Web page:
I’ve never liked Halloween, even when I was a kid.
I hated sweets (except for Reese’s Cups, I’m not an idiot), feared scary decorations, didn’t really enjoy dressing up, and honestly looked forward to Halloween the least of any holiday.
As I have grown up, I have learned to dislike Halloween for a multitude of other reasons—the ways it drives our consumption by convincing us our kids need brand new $40 costumes every year, the religious misconceptions about the holiday, the statistically false paranoia about candy poisoning, the increase in pedestrian incidents as drivers neglect to slow down for kids— but most of all, for the snowballing trend of ‘Halloween tourism’ where kids now go to shopping malls or rich neighbourhoods, leaving their next-door neighbours to a sad and quiet night looking out the window with a final tally of 6 kids.
I work with the Federation of Calgary Communities and lead the ActivateYYC program that provides microgrants for community-led public improvement projects (think community gardens, tetherball poles, murals, or temporary traffic calming measures). As summer ended and I began to see Halloween decorations and candy hit the shelves of my local supermarkets (far too early, I might add) I decided to reflect on my long-held hatred of Halloween.
With all the work I’d done this year in community development and neighbourhood activation, I started to see the holiday through a new lens and realized the many ways that Halloween is an important opportunity for connection in every neighbourhood in the city.
The purpose of my work is to get neighbours together to do great things in their community.
So, much of the battle is getting neighbours to connect and get to know each other, and stats reflect that we have been losing trust and connection with our neighbours over generations. While 70 per cent of those over the age of 75 trust their neighbours, only 43 per cent of people ages 15-24, feel the same (Stats Canada, 2022). While we may be a part of the population that trusts our neighbours most nights, some people feel Halloween is a night that causes an increase in crime and mischief. There is an average four per cent decrease in crime on October 31st, compared to October 24th (Stats Canada, 2017).
As spooky as Halloween can be, it’s one of the most unique days of the year where doors are open, trust and connection can be fostered, kids are free to roam, people are buying candy with their own money to make other kids happy, and neighbours finally get to meet their neighbours face to face, instead of just waving from behind their windshields.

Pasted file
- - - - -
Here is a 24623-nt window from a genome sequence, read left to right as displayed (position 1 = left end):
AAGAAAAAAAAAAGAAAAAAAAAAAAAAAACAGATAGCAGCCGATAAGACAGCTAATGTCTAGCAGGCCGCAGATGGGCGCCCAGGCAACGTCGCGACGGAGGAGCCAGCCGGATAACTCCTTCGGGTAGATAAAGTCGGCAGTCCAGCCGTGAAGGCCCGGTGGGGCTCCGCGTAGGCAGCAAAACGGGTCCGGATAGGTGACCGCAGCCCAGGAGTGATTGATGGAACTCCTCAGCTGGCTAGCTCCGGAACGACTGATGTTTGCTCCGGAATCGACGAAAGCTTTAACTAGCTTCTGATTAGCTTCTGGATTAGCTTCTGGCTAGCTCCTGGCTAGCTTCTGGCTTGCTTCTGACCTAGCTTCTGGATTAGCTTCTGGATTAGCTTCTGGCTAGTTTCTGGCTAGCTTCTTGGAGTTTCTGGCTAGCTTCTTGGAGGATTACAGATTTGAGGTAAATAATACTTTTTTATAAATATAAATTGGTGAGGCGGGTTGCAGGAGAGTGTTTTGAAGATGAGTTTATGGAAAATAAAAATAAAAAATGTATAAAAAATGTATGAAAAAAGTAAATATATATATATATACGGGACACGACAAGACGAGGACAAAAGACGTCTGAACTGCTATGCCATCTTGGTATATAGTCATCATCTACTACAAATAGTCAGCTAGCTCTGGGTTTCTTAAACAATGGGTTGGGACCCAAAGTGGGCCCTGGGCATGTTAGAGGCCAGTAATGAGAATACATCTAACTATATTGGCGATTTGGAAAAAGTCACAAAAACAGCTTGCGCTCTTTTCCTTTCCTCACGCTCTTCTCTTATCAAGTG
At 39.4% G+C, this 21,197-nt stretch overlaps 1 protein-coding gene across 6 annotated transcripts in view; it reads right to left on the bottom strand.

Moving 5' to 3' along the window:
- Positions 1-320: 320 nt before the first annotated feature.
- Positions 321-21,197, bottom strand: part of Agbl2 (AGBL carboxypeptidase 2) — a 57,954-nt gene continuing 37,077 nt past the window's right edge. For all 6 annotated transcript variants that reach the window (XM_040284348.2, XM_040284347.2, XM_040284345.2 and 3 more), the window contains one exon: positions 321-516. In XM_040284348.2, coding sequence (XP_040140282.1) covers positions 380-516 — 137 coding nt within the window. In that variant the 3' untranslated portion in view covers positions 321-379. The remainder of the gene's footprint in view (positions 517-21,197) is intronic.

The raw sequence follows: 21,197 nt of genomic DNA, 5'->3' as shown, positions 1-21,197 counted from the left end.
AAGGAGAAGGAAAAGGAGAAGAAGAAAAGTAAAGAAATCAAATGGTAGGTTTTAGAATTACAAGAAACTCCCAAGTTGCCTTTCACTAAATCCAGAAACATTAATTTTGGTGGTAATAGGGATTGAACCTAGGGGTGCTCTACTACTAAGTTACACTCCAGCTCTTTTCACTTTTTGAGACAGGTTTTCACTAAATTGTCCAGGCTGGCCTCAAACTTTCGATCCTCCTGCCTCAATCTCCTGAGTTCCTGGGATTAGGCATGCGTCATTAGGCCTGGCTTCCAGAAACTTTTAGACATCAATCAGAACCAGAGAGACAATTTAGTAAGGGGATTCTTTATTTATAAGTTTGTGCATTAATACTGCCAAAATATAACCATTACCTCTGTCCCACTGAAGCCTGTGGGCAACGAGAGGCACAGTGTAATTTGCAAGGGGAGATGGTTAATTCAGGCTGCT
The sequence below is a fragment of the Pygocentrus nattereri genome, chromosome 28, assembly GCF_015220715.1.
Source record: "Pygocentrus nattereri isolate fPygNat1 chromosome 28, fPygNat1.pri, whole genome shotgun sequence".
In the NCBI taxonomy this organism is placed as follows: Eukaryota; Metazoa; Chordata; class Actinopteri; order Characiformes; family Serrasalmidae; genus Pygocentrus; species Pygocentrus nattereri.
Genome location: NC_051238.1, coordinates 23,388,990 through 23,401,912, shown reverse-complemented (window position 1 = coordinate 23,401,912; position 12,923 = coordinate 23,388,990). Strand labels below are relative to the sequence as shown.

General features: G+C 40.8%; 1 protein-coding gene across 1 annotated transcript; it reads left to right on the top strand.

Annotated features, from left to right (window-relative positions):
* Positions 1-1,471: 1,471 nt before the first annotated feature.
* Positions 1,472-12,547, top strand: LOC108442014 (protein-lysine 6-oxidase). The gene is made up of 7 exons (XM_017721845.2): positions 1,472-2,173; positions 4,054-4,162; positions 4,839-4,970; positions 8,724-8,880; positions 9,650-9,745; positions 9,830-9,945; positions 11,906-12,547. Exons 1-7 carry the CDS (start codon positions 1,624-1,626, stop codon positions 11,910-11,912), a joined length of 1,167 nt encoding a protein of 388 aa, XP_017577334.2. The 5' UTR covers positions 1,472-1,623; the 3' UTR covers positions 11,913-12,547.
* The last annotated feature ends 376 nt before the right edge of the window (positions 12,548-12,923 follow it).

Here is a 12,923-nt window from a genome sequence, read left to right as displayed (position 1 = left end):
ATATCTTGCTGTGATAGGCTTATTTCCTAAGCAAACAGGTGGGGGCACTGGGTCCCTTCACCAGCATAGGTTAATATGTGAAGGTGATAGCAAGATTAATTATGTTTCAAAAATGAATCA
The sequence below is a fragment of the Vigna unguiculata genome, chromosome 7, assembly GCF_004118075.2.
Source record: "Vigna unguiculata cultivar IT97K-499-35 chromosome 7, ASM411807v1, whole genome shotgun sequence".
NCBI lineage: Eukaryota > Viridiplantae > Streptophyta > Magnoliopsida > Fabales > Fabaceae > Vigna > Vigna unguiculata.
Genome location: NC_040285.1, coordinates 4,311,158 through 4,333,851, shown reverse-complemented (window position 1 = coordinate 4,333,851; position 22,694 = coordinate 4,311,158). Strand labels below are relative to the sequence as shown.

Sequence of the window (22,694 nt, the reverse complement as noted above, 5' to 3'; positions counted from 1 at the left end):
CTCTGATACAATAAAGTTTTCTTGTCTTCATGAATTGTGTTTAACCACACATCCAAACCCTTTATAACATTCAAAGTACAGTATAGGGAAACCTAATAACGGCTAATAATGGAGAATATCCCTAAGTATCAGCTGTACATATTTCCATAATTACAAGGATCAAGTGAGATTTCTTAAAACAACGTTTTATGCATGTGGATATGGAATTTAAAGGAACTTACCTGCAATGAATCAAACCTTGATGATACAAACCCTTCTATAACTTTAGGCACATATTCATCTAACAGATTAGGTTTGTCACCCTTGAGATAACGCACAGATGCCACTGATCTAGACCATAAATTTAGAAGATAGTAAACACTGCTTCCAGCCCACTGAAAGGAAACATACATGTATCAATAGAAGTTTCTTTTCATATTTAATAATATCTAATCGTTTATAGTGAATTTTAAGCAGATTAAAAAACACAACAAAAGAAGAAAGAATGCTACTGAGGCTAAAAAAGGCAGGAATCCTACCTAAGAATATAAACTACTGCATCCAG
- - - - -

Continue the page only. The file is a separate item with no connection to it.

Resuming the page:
Here are my suggestions for ways to “Keep Halloween Neighbourly”:
- Stay in your neighbourhood. It can be enticing to go to the richer area, a safer feeling area, or over to a well-known friend’s house. But Halloween is the one night of the year when you have an excuse to connect with your neighbours and be a part of the energy of your community.
- Don’t be wasteful. Make a costume with what you already own, get creative, or even ask neighbours if they have a costume that they might be ready to hand down.
- Decorations are optional. You don’t need an 8-foot-skeleton or inflatable pumpkin to get into the Halloween spirit. Save your cash and instead, keep your lights on, buy some candy, and get to know the names (and even exchange phone numbers) of your neighbours. Better yet, if weather permits, put a campfire out on the driveway and create a space for parents to warm up while their kids sweat it out running up and down the street.
- Be creative and inclusive. If you live in a housing type that you don’t think is optimal for trick or treating (maybe an apartment or basement suite), consider finding an alternative such as on the front lawn or coordinating with your apartment neighbours to organize something together in the lobby. Also, as always, be kind and patient with the visitors you get to your front steps, you never know the challenges or obstacles the kid might be overcoming to make the journey to your door.
- DRIVE SLOW AND WITH EXTREME CAUTION while going through residential areas. Community care is required on nights when little ones are out on the streets, and accidents can be avoided with proper awareness and caution.
Whether you hate Halloween or absolutely love it (I’m somewhere in between now), Halloween is a great excuse to create neighbourliness and connect with the people you share a postal code with. Connected communities are safer and more enjoyable to live in, and there’s nothing spooky about that!
- Adam Schwartz is a community activator with the Federation of Calgary Communities (@fedyyc on IG), and a program lead of ActivateYYC (@activateyyc on IG). He is passionate about connecting neighbours together to do great things for their communities and holds a Masters in Planning for the School of Architecture, Planning, and Landscape from the University of Calgary.